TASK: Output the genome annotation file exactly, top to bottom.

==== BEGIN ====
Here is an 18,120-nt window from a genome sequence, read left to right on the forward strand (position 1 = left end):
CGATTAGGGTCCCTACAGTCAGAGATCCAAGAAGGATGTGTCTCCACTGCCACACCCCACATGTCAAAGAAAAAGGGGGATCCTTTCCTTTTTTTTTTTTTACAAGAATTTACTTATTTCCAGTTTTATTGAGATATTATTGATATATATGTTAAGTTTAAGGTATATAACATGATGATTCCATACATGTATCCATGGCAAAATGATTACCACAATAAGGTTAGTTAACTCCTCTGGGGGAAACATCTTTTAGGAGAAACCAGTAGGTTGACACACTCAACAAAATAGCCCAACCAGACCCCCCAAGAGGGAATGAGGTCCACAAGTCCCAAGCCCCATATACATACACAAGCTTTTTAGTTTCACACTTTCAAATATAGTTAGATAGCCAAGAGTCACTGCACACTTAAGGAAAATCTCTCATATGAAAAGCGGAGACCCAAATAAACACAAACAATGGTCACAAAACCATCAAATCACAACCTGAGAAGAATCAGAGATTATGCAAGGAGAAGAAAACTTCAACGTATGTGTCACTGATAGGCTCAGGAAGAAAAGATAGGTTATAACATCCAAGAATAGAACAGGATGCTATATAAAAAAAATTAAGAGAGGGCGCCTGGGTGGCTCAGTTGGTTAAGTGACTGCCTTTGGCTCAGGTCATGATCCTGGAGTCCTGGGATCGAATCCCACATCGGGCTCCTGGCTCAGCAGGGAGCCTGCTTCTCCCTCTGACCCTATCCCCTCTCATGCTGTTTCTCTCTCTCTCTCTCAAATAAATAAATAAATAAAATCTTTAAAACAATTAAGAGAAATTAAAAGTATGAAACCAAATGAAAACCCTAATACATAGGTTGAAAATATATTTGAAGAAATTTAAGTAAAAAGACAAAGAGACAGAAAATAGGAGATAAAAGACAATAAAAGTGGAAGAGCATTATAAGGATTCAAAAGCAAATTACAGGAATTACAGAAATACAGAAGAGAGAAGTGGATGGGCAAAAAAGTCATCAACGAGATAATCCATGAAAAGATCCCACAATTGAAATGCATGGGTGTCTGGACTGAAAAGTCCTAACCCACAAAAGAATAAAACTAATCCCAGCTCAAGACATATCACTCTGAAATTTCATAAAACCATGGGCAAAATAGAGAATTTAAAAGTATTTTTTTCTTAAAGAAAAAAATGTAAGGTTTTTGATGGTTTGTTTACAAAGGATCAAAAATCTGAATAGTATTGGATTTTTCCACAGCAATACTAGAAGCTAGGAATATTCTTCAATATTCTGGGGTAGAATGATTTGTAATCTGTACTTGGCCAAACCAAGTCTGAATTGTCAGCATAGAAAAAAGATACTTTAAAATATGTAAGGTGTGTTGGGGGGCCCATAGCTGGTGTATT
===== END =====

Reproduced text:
Here is an 18,120-nt window from a genome sequence, read left to right on the forward strand (position 1 = left end):
CGATTAGGGTCCCTACAGTCAGAGATCCAAGAAGGATGTGTCTCCACTGCCACACCCCACATGTCAAAGAAAAAGGGGGATCCTTTCCTTTTTTTTTTTTTACAAGAATTTACTTATTTCCAGTTTTATTGAGATATTATTGATATATATGTTAAGTTTAAGGTATATAACATGATGATTCCATACATGTATCCATGGCAAAATGATTACCACAATAAGGTTAGTTAACTCCTCTGGGGGAAACATCTTTTAGGAGAAACCAGTAGGTTGACACACTCAACAAAATAGCCCAACCAGACCCCCCAAGAGGGAATGAGGTCCACAAGTCCCAAGCCCCATATACATACACAAGCTTTTTAGTTTCACACTTTCAAATATAGTTAGATAGCCAAGAGTCACTGCACACTTAAGGAAAATCTCTCATATGAAAAGCGGAGACCCAAATAAACACAAACAATGGTCACAAAACCATCAAATCACAACCTGAGAAGAATCAGAGATTATGCAAGGAGAAGAAAACTTCAACGTATGTGTCACTGATAGGCTCAGGAAGAAAAGATAGGTTATAACATCCAAGAATAGAACAGGATGCTATATAAAAAAAATTAAGAGAGGGCGCCTGGGTGGCTCAGTTGGTTAAGTGACTGCCTTTGGCTCAGGTCATGATCCTGGAGTCCTGGGATCGAATCCCACATCGGGCTCCTGGCTCAGCAGGGAGCCTGCTTCTCCCTCTGACCCTATCCCCTCTCATGCTGTTTCTCTCTCTCTCTCTCAAATAAATAAATAAATAAAATCTTTAAAACAATTAAGAGAAATTAAAAGTATGAAACCAAATGAAAACCCTAATACATAGGTTGAAAATATATTTGAAGAAATTTAAGTAAAAAGACAAAGAGACAGAAAATAGGAGATAAAAGACAATAAAAGTGGAAGAGCATTATAAGGATTCAAAAGCAAATTACAGGAATTACAGAAATACAGAAGAGAGAAGTGGATGGGCAAAAAAGTCATCAACGAGATAATCCATGAAAAGATCCCACAATTGAAATGCATGGGTGTCTGGACTGAAAAGTCCTAACCCACAAAAGAATAAAACTAATCCCAGCTCAAGACATATCACTCTGAAATTTCATAAAACCATGGGCAAAATAGAGAATTTAAAAGTATTTTTTTCTTAAAGAAAAAAATGTAAGGTTTTTGATGGTTTGTTTACAAAGGATCAAAAATCTGAATAGTATTGGATTTTTCCACAGCAATACTAGAAGCTAGGAATATTCTTCAATATTCTGGGGTAGAATGATTTGTAATCTGTACTTGGCCAAACCAAGTCTGAATTGTCAGCATAGAAAAAAGATACTTTAAAATATGTAAGGTGTGTTGGGGGGCCCATAGCTGGTGTATT